Should You Try the Green Mediterranean Diet? If You Want to Drop Some Pounds, Yes

Bok choy on table
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Just when you thought you were getting the hang of the Mediterranean diet (olive oil, nuts, fish…), scientists flip the script. New research in the Journal of Clinical Endocrinology & Metabolism found that people following the so-called green Mediterranean diet had a twofold increase in fasting ghrelin levels—the hormone that controls hunger and influences weight loss, says lead author Gal Tsaban, M.D.

So what’s the difference between the two?

“The green Mediterranean diet included the replacement of meat-based protein with mankai, a plant-based protein that’s also high in fiber, and increases the dose of dietary polyphenols,” compounds in green tea known to be rich in antioxidants that play a role in boosting insulin sensitivity, Dr. Tsaban says.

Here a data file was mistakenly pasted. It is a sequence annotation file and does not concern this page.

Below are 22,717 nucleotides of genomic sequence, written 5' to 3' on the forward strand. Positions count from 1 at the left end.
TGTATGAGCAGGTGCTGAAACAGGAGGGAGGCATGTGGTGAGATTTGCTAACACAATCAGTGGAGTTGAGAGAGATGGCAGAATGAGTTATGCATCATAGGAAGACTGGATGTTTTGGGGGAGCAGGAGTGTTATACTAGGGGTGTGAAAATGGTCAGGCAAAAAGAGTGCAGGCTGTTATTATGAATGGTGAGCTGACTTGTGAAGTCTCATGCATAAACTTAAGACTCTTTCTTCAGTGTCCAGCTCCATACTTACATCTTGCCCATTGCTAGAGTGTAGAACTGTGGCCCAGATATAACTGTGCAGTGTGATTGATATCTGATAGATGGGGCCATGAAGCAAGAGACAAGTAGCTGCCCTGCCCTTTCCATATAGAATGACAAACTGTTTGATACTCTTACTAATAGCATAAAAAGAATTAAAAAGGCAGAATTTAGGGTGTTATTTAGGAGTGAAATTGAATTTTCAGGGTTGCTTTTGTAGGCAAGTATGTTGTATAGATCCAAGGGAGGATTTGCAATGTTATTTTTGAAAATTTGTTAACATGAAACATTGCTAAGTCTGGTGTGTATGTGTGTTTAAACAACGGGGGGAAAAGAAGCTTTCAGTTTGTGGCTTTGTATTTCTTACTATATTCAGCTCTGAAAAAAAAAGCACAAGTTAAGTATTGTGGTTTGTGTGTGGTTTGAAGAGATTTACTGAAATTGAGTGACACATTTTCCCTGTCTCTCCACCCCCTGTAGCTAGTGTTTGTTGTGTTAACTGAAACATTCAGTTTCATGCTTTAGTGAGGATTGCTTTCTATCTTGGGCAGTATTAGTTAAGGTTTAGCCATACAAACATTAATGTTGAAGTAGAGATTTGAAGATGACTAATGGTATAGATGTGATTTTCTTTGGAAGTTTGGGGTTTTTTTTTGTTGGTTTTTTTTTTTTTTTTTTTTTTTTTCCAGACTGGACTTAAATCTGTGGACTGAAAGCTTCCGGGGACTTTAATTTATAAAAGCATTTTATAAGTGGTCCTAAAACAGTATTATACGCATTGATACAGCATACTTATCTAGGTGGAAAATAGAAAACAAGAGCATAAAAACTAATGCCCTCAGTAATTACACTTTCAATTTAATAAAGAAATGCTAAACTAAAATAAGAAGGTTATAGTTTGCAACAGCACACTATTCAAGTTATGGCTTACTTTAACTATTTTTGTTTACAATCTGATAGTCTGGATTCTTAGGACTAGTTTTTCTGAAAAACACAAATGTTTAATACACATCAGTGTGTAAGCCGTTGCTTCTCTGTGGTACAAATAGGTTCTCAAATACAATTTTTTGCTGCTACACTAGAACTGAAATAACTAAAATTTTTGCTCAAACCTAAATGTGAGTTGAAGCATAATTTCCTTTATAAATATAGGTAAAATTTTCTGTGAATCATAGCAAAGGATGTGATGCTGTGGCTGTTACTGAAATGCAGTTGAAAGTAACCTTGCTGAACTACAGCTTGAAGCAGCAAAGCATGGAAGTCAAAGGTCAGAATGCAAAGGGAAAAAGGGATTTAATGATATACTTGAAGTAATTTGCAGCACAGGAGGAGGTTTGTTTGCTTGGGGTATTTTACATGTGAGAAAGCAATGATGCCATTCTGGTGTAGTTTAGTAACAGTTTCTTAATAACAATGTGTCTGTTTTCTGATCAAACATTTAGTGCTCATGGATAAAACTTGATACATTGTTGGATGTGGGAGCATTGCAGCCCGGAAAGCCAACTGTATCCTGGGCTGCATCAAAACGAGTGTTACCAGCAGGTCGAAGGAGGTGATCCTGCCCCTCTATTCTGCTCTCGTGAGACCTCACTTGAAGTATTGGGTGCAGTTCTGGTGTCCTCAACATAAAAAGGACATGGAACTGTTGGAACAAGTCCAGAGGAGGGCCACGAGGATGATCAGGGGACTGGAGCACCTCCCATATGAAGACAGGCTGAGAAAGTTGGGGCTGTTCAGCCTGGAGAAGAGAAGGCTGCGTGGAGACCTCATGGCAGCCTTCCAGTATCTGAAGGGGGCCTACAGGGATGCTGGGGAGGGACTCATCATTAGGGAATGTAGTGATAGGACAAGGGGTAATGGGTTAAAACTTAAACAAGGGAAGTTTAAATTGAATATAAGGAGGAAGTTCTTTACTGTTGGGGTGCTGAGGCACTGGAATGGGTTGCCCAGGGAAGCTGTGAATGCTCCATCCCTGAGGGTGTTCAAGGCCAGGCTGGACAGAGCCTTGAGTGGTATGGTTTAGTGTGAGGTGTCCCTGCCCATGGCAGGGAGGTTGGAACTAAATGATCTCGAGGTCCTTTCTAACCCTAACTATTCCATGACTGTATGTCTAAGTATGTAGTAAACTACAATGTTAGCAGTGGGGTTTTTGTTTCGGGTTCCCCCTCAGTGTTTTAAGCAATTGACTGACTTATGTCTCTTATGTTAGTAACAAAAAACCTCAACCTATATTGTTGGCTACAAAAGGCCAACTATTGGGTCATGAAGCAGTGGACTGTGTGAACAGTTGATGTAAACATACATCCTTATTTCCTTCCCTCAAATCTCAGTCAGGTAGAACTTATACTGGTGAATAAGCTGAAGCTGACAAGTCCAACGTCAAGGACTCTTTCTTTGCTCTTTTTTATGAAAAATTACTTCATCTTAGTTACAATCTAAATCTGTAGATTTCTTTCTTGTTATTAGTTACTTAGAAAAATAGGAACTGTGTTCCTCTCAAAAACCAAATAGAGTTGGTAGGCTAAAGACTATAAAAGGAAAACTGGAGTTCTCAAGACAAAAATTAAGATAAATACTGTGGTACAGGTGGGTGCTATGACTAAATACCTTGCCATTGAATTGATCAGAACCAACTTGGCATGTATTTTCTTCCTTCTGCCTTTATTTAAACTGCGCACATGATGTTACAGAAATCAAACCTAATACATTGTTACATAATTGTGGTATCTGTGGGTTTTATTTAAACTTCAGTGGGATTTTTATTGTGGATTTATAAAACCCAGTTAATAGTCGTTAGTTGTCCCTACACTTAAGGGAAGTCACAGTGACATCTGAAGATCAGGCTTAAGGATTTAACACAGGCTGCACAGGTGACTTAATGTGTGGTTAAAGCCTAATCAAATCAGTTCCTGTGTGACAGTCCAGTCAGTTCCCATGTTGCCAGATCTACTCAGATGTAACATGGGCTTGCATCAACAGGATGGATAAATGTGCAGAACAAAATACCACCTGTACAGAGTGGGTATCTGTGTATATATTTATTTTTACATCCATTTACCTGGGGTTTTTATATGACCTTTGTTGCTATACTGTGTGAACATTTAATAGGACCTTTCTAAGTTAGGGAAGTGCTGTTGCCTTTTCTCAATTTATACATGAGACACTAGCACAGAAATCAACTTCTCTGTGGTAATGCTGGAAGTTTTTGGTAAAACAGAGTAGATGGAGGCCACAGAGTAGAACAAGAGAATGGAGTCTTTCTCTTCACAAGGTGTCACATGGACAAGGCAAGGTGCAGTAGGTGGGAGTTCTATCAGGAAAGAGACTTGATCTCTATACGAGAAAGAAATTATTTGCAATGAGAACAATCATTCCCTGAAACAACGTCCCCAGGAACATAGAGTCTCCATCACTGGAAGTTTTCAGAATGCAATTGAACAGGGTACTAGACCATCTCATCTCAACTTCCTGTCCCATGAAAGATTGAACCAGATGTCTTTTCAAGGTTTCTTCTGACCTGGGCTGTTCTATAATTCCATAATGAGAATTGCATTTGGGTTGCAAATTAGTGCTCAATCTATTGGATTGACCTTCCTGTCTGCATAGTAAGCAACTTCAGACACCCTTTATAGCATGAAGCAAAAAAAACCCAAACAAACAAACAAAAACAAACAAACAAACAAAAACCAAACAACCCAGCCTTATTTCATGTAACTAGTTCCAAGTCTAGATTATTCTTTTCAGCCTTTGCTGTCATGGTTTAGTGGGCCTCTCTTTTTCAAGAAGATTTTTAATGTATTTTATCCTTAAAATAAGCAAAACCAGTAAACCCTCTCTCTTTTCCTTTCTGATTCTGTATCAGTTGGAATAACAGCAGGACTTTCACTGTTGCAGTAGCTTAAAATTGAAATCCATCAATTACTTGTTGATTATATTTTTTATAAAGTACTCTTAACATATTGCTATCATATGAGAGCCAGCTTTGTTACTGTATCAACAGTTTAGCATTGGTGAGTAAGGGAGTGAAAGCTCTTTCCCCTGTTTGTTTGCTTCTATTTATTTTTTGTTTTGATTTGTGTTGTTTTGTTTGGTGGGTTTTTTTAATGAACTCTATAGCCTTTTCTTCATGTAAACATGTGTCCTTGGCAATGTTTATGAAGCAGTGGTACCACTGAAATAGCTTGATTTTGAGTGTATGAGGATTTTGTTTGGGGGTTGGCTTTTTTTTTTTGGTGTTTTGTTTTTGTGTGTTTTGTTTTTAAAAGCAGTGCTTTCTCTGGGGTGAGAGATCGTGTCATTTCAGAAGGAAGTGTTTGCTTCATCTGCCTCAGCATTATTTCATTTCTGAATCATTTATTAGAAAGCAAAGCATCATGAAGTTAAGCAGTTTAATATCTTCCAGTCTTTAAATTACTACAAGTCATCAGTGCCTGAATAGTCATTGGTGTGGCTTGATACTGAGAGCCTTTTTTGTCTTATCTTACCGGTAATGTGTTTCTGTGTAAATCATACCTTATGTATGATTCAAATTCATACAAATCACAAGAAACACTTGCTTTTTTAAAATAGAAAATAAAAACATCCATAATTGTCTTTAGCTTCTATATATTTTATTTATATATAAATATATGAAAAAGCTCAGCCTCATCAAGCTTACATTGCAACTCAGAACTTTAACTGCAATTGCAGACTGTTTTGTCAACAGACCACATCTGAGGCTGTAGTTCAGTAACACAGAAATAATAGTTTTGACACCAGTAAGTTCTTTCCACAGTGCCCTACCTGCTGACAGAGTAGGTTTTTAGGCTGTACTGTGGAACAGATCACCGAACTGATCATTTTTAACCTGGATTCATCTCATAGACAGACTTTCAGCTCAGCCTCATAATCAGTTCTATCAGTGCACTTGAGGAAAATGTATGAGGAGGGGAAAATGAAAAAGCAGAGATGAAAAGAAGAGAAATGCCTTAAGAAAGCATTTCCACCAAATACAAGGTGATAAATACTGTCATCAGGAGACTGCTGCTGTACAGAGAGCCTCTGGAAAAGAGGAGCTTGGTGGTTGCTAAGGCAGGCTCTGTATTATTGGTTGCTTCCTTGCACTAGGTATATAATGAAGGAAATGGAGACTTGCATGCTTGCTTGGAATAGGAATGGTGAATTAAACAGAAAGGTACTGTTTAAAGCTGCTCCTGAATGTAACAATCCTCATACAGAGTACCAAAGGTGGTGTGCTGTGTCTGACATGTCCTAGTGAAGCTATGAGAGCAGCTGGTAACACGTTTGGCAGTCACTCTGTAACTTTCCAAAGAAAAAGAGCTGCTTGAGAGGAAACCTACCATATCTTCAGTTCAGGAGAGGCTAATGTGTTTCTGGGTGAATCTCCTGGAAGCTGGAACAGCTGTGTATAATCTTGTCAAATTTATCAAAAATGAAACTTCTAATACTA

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Beyond that, the two eating plans are very similar, with a focus on fresh produce, healthy fats, and complex carbs.

Green Mediterranean diet benefits

While the exact mechanisms by which ghrelin influences insulin production and fat loss are still being investigated, it’s clear most people looking to shed a few pounds will do better on the Green Med diet versus the original, says Dr. Tsaban.

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How to make the switch to the green Mediterranean diet

Substitute lean beef with a plant-based alt (e.g., Impossible or Beyond Meat) and coffee with green tea. And know that if you’re following the green or traditional Med diet, you’re still eons ahead of those following neither in terms of health.

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